We’ve lived so long under the spell of hierarchy—from god-kings to feudal lords to party bosses—that only recently have we awakened to see not only that “regular” citizens have the capacity for self-governance, but that without their engagement our huge global crises cannot be addressed. The changes needed for human society simply to survive, let alone thrive, are so profound that the only way we will move toward them is if we ourselves, regular citizens, feel meaningful ownership of solutions through direct engagement. Our problems are too big, interrelated, and pervasive to yield to directives from on high.
—Frances Moore Lapp√©, excerpt from Time for Progressives to Grow Up

Wednesday, October 12, 2016

Why the New Silk Roads terrify Washington

Click here to access article by Pepe Escobar from RT

While I think Escobar is correct in his observation that Empire policies are still driven by the Empire imperative expressed in the Pentagon’s Defense Planning Guide, I don't think he has read the latest political views of Zbigniew Brzezinski which indicates a very significant change. He now sees that the US Empire is no longer a dominant global power; and to secure its future, he thinks that the Empire should seek cooperation with either Russia or China, preferably the latter.
...it behooves the United States to fashion a policy in which at least one of the two potentially threatening states becomes a partner in the quest for regional and then wider global stability, and thus in containing the least predictable but potentially the most likely rival to overreach.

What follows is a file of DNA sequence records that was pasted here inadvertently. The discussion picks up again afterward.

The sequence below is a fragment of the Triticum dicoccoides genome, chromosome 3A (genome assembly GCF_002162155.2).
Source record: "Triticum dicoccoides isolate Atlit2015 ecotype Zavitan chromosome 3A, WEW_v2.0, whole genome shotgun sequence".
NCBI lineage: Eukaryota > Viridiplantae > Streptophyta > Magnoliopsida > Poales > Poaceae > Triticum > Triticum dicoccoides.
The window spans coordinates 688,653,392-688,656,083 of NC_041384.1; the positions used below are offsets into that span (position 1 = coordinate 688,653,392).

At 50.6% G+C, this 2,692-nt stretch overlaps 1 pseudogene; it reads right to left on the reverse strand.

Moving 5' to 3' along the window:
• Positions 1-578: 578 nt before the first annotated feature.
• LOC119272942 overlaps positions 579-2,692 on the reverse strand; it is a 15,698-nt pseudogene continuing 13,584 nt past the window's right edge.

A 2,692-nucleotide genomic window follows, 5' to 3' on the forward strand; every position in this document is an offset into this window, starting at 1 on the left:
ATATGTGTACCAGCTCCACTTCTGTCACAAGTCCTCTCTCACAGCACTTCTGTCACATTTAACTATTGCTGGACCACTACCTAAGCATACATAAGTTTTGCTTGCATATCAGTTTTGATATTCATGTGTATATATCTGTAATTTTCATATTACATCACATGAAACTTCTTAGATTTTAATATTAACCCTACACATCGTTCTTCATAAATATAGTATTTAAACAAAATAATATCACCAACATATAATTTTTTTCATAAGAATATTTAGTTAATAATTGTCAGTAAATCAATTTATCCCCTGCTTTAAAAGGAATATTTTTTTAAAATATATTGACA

However, I don't think that Brzezinski is still influential regarding Empire policies, and the neoconservative agenda as expressed it the Pentagon’s Defense Planning Guide is still in control of the Empire's actions. As Escobar writes:
Twenty-four years after the Pentagon’s Defense Planning Guide, the same mindset prevails; “Our first objective is to prevent the reemergence of a new rival…to prevent any hostile power from dominating a region whose resources would, under consolidated control, be sufficient to generate global power. These regions include Western Europe, East Asia, the territory of the former Soviet Union and southwest Asia”. 

No comments:

Post a Comment

Comments are moderated causing a little delay in being posted. Should you wish to communicate with me privately, please contact me through "About Me" on this blog.